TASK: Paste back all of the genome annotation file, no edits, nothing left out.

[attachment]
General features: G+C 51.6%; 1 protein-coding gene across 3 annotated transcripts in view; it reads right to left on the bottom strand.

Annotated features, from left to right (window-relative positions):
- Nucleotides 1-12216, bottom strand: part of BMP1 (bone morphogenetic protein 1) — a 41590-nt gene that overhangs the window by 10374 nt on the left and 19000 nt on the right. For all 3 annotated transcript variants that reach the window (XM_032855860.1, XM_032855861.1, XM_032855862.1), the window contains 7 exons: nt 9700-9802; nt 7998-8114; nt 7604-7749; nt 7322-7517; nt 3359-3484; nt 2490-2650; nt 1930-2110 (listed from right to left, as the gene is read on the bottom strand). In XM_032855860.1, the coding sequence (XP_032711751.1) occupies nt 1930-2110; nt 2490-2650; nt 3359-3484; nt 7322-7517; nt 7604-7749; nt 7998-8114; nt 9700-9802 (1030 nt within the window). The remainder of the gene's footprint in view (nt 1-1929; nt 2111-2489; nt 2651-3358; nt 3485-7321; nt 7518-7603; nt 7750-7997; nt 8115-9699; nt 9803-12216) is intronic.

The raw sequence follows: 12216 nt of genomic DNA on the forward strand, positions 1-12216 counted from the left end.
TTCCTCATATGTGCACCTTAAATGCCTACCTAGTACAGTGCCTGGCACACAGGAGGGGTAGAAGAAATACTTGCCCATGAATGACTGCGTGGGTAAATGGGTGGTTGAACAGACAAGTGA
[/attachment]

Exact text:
General features: G+C 51.6%; 1 protein-coding gene across 3 annotated transcripts in view; it reads right to left on the bottom strand.

Annotated features, from left to right (window-relative positions):
- Nucleotides 1-12216, bottom strand: part of BMP1 (bone morphogenetic protein 1) — a 41590-nt gene that overhangs the window by 10374 nt on the left and 19000 nt on the right. For all 3 annotated transcript variants that reach the window (XM_032855860.1, XM_032855861.1, XM_032855862.1), the window contains 7 exons: nt 9700-9802; nt 7998-8114; nt 7604-7749; nt 7322-7517; nt 3359-3484; nt 2490-2650; nt 1930-2110 (listed from right to left, as the gene is read on the bottom strand). In XM_032855860.1, the coding sequence (XP_032711751.1) occupies nt 1930-2110; nt 2490-2650; nt 3359-3484; nt 7322-7517; nt 7604-7749; nt 7998-8114; nt 9700-9802 (1030 nt within the window). The remainder of the gene's footprint in view (nt 1-1929; nt 2111-2489; nt 2651-3358; nt 3485-7321; nt 7518-7603; nt 7750-7997; nt 8115-9699; nt 9803-12216) is intronic.

The raw sequence follows: 12216 nt of genomic DNA on the forward strand, positions 1-12216 counted from the left end.
TTCCTCATATGTGCACCTTAAATGCCTACCTAGTACAGTGCCTGGCACACAGGAGGGGTAGAAGAAATACTTGCCCATGAATGACTGCGTGGGTAAATGGGTGGTTGAACAGACAAGTGA